Over the last few
What is a Correction?
The last two corrections of the stock market happened in April and January 2018. A correction, in Wall Street terms, is a decline of 10 percent of the stock market from its most recent peak. By this definition, as I write this in early December we are in a correction.
Corrections are Normal
These type of market actions are fairly common, happening on average every few years. This year we had more than one. The unique part about this one is, I’m paying close attention. As noted I’m not doing this to observe my portfolios value, that would be a foolish idea prone to driving poor investing behavior. No, this time I am observing the behavior for curiosity sake.
I find it pretty interesting too. If you read forum commentary and the news media you would think the sky is falling. Questions about what to do when your account loses money or even proclamations about the death of certain market sectors are rampant. The articles scream of all the lost money. After all, 10% of a large portfolio is a lot of money.
Are Corrections a Meaningful Measure?
And yet this whole scenario has me questioning the value of tracking corrections at all. Let’s start with a wake-up call. The market is down 10% from its high for 2018. That being said, as of this writing, it is nearly statistically insignificantly changed from where it was on January 1st of this year. If you go back to 1 year ago today it is actually insignificantly up for the year! In fact, compared to the lowest point of 2018, April, the S&P 500 was actually up 3% for the period ending now. And yet everyone acts like it’s the end of the world. It’s a very interesting case study on recency bias.
Less than Expected Decline
The funny thing is I myself wrote a post during the April crash asking if it was time to execute market timing. Despite the somewhat tongue in cheek title, the implication of the piece was that many in the world believed the market was on a downward trend. I basically wrote that no one knows what the market will do next, so hold tight. And you know what had you bought that day those funds would show
The reactions of the media and investors are a little scary. When we began this year with talks of a downturn I have to admit I found it feasible. I still didn’t change my investments given the poor track record of prognosticators predicting future market gyrations. But I have to admit I took action to shore up other areas of my financial life just in case a recession was on the way. And by a recession, I mean a plausible real pullback of both the stock and job markets. Something on the manner that would push stocks back in valuation a few years, not a few months. Something where job markets might tighten a bit and some companies might cut back on hiring and salaries. You know real concerns to the majority of people.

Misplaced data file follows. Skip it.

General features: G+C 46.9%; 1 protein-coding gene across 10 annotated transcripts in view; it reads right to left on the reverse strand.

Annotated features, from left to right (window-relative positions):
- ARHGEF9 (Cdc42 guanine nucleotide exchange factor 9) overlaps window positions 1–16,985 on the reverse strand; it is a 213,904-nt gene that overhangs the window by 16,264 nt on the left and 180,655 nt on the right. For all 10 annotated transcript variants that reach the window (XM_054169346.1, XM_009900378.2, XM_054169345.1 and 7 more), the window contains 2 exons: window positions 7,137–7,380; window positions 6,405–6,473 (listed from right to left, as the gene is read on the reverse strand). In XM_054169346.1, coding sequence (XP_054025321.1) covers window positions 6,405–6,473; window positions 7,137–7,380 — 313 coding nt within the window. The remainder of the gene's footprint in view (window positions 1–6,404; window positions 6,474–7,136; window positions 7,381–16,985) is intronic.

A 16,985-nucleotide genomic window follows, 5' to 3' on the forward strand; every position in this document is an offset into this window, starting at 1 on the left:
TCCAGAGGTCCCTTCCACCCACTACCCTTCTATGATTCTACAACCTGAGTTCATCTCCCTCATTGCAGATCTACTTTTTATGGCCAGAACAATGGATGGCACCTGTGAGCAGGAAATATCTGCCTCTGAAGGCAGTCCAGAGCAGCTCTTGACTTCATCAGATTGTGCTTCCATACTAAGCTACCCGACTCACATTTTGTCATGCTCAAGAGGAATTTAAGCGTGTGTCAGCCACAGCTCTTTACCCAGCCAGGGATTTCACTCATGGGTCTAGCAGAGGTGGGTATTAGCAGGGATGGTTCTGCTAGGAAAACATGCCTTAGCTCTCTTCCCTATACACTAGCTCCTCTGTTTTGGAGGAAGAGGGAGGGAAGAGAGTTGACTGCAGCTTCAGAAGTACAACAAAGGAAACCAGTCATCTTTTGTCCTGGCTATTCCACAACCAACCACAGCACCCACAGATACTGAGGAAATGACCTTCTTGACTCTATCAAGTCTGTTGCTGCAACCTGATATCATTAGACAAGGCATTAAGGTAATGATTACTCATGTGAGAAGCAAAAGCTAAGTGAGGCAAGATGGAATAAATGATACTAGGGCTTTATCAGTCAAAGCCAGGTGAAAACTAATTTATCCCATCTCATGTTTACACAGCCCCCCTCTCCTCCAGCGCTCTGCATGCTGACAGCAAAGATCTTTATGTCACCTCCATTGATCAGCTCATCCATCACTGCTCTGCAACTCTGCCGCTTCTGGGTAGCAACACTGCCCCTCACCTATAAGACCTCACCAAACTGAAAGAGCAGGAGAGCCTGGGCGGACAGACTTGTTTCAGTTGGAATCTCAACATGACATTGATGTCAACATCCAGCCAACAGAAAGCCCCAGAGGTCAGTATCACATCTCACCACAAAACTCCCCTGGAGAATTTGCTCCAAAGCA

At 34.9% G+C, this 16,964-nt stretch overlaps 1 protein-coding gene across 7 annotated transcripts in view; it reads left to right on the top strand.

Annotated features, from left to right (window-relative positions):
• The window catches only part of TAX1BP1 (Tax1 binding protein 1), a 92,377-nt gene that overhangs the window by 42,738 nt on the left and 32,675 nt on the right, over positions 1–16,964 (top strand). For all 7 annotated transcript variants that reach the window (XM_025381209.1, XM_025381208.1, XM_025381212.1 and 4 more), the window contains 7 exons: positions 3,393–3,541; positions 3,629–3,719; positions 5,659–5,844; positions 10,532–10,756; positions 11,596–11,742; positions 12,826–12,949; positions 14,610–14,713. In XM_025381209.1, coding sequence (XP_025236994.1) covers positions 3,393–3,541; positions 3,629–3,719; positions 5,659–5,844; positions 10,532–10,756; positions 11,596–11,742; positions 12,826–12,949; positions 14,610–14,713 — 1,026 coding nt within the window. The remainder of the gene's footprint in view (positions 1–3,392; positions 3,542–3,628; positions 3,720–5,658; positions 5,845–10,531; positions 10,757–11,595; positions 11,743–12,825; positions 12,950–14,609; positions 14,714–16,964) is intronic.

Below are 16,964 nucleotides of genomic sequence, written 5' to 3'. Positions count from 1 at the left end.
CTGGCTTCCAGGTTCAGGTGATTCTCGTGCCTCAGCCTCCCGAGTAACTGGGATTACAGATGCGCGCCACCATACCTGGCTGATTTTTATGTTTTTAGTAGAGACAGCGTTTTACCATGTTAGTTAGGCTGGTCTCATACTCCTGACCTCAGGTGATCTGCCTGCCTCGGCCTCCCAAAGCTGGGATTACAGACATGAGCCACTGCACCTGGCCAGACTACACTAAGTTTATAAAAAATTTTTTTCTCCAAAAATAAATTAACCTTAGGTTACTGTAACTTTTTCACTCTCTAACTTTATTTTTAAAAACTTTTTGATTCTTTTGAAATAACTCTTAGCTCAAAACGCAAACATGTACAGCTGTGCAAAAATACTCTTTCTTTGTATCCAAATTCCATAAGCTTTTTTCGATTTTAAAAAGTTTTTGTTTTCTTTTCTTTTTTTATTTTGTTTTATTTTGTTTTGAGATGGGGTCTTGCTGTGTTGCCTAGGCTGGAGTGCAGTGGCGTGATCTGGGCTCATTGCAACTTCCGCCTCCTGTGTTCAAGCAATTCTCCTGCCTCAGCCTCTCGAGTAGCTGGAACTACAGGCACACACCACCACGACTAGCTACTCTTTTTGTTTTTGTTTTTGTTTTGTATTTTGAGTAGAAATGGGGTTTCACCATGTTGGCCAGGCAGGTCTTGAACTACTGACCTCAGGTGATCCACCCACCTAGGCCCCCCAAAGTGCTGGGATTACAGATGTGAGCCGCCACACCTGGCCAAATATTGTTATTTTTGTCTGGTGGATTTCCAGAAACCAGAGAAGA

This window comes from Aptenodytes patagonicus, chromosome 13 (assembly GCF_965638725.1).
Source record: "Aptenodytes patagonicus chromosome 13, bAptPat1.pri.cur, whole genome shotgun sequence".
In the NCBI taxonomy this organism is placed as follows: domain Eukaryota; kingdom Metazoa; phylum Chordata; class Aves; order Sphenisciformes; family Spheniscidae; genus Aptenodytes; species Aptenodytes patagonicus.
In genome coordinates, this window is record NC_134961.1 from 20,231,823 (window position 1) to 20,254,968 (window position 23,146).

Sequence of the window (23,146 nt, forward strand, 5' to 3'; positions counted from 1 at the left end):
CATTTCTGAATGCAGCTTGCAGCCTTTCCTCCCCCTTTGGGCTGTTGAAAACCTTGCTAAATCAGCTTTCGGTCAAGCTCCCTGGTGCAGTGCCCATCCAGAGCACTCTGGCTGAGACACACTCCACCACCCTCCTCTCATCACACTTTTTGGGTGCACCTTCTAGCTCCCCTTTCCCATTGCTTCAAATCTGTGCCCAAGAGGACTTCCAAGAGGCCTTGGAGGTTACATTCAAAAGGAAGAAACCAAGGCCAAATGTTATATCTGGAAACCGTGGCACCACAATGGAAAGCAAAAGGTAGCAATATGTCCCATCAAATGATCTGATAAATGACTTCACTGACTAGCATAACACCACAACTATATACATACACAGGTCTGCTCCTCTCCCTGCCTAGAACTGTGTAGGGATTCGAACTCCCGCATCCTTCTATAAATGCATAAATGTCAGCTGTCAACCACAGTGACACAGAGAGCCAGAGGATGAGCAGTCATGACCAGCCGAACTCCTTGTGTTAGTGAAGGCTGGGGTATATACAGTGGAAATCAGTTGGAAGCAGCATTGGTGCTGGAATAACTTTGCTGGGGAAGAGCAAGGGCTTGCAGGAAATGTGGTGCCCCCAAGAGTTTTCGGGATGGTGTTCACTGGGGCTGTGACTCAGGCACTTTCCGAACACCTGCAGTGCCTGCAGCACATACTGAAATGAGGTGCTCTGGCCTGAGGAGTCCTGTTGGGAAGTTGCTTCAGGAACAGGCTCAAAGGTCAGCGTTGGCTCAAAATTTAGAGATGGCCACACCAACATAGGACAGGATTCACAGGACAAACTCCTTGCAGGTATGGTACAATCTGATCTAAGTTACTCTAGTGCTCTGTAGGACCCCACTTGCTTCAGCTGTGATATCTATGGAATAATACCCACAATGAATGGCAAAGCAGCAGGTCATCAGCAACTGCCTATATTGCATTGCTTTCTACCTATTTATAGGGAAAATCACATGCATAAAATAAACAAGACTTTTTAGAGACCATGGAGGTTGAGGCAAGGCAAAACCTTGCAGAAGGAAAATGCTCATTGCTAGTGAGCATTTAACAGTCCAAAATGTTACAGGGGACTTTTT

A Recession has Not Materialized
Yet none of those real concerns materialized. And yet because of that recency bias collectively investors are having heart palpitations over a yearly return of essentially 0. And that is the scary part. If people are so ill-prepared or worried about a correction to a few months ago, what will they do when we have a real decline to values seen years ago?
A Gentle Reminder to Stick to Your Investment Policy Statement
Now seems as good a time as any to give this reminder. If you feel any stress or concern at all over this year’s correction, it’s time to reassess your asset allocation. Your asset allocation is designed to help you sleep comfortably with major corrections and recessions. You know the ones where the market drops 25% and layoffs start occurring. These happen fairly regularly in the economy and you should be adjusting your risk tolerance to handle these situations. You shouldn’t even notice a correction like this
For anyone else reading this who like me is shrugging off the change, a question arises. As I observe this behavior I begin to wonder if a correction is really a viable means of monitoring market behavior. On the one hand, one could make the case that a 10% decline after a year with a 20% increase is
Then again that is the appearance of another bias which I myself am exhibiting. Anchoring bias is when you compare new values to an arbitrary number, whether it occurred last week, last month, or 10 years ago. Using that value as a basis of comparison of what happens next is a completely baseless comparison. Your choice of investments should only reflect whether you expect the investment to do going forward, not past performance.
Our Performance Over the Last Year
But then again it doesn’t negate the point that most people with large portfolios executing buy and hold have seen no real change in their assets. For reference, the
So what do you think, is there a better way to monitor stock market moves than a correction? Are you currently experiencing anxiety over recent market performance? If so have you considered you may not be invested correctly?